DIY ‘country club’ brings golf to downtown vacant lot

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Terreno Baldio Country Club members use a full range of clubs on their improvised course. (Nicole Neri/DD)

Steve Weiss, a founder of Terreno Baldio Country Club, fully plays into his role as caddy while he jokingly advises country club member Katharine Simpson on her shot. (Nicole Neri/DD)

Katharine Simpson celebrates an under-par hole to the enthusiastic applause of the other club members. (Nicole Neri/DD)

Club member Zachary Harrow putts on the patch of green that marks the first hole. (Nicole Neri/DD)

With rapt concentration, Zachary Harrawood lines up his next putt. (Nicole Neri/DD)

Instead of real golf balls, Terreno Baldio Country Club exclusively uses whiffle balls in order to avoid damaging the cars and apartment buildings that surround the course. (Nicole Neri/DD)

Country club member Joe Brklacich lines up his first stroke on the course's third and last hole. (Nicole Neri/DD)

Joe Brklacich celebrates his third consecutive eagle on the course's third hole. (Nicole Neri/DD)

The palm tree in the middle of the dirt lot is Terreno Baldio's clubhouse. (Nicole Neri/DD)

A whiffle ball plops down in the dirt of a vacant lot at Pierce and Fourth streets. Cheers, laughter and jokes erupt.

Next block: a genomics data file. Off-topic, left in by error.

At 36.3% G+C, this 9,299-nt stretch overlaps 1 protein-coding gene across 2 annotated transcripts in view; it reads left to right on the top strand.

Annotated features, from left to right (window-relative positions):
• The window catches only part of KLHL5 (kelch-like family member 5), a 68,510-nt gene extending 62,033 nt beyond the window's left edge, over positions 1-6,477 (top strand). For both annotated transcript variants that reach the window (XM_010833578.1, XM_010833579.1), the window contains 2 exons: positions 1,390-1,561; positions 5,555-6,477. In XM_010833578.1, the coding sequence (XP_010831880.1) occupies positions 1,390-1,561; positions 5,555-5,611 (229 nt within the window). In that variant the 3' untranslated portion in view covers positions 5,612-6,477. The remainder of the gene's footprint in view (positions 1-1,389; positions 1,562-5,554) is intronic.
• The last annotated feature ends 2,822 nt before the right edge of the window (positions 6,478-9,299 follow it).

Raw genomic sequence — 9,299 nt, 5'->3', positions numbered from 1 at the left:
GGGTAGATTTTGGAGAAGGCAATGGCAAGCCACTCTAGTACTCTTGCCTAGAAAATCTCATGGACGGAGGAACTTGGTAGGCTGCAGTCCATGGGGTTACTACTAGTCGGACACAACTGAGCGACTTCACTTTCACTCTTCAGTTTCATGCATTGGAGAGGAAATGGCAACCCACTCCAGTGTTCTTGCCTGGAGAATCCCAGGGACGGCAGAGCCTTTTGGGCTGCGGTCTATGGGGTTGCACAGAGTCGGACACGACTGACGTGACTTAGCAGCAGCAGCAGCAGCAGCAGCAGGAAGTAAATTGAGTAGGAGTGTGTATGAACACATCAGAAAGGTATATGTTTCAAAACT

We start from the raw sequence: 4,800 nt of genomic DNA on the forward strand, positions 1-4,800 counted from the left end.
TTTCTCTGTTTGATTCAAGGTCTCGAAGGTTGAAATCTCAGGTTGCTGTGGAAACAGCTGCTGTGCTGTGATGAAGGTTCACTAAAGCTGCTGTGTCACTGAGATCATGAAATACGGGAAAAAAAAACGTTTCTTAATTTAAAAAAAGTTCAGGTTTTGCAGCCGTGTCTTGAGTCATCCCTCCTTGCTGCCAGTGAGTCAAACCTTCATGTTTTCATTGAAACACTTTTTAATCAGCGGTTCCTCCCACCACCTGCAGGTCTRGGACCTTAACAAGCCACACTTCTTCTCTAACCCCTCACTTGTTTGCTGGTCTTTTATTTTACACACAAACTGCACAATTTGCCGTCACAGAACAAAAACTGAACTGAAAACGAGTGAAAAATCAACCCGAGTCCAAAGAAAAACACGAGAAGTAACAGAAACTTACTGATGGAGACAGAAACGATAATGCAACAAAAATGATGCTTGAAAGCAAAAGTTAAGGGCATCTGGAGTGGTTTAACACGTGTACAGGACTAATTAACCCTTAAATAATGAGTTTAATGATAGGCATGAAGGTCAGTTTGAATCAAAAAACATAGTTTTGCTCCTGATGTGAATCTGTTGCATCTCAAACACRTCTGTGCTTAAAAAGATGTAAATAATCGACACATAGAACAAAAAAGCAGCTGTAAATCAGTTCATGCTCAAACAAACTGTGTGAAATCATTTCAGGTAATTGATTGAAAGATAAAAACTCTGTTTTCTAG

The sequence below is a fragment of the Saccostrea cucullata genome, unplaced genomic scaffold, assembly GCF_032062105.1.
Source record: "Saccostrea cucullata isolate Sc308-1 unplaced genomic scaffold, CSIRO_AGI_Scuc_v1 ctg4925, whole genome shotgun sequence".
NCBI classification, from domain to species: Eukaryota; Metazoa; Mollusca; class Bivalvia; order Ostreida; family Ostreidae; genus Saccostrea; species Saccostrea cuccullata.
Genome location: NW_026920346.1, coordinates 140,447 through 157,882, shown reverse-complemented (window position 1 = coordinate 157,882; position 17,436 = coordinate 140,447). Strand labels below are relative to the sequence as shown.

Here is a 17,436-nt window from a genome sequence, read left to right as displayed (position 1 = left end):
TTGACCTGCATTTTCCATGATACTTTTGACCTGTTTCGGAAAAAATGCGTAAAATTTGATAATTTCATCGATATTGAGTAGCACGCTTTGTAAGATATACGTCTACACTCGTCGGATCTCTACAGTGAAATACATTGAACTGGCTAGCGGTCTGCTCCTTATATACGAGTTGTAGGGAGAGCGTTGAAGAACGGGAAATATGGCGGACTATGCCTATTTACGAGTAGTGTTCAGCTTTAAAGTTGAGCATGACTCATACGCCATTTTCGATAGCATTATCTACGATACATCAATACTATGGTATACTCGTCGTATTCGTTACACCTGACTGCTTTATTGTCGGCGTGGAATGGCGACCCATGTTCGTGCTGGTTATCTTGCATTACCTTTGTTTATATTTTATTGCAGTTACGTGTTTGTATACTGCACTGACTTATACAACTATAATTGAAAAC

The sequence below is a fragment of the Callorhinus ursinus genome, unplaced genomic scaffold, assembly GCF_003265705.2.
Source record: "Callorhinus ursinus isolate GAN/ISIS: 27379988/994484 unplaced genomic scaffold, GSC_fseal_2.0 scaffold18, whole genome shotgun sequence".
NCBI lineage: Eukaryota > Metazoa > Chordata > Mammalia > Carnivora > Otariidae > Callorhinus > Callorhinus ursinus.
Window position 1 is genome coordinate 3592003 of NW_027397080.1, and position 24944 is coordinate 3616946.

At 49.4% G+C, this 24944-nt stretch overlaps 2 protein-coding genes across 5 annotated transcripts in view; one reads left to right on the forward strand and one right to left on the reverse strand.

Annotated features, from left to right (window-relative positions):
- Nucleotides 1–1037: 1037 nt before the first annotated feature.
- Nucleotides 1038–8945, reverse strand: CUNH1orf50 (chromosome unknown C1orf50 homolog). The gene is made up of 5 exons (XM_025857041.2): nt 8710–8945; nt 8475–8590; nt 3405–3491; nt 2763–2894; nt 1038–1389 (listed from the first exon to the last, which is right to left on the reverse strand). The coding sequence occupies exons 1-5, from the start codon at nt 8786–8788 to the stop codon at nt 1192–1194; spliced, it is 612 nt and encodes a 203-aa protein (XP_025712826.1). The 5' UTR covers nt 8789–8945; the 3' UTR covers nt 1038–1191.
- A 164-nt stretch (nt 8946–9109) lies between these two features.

A round of golf has started at Terreno Baldío Country Club.

To passerby, the club is barely noticeable. A few random patches of astroturf, a tire and some trash are strewn about the lot.

But on closer look — and to the carefully trained eyes of the country club members — the dirt lot has been transformed into a golf course.

Instead of grass, there’s dirt. There are three different holes, which are played three times each to count as a full 9-hole round. Artificial turf makes up the putting zone, indents of about 1/4-inch make up the holes. The “clubhouse,” as it’s referred to, is a beloved palm tree in the middle of the lot.

It doesn’t look like much, but it’s not meant to. Weiss said the official motto is “it’s the golf course of the people.” The course was designed to minimize impact and be non-destructive, non-invasive and as environmentally sensitive as possible.

“It’s the antithesis of Trump’s golf course,” joked Steve Weiss, while walking down to the putting green of the Sinagua hole. Weiss is a local artist and founder of the No Festival Required series.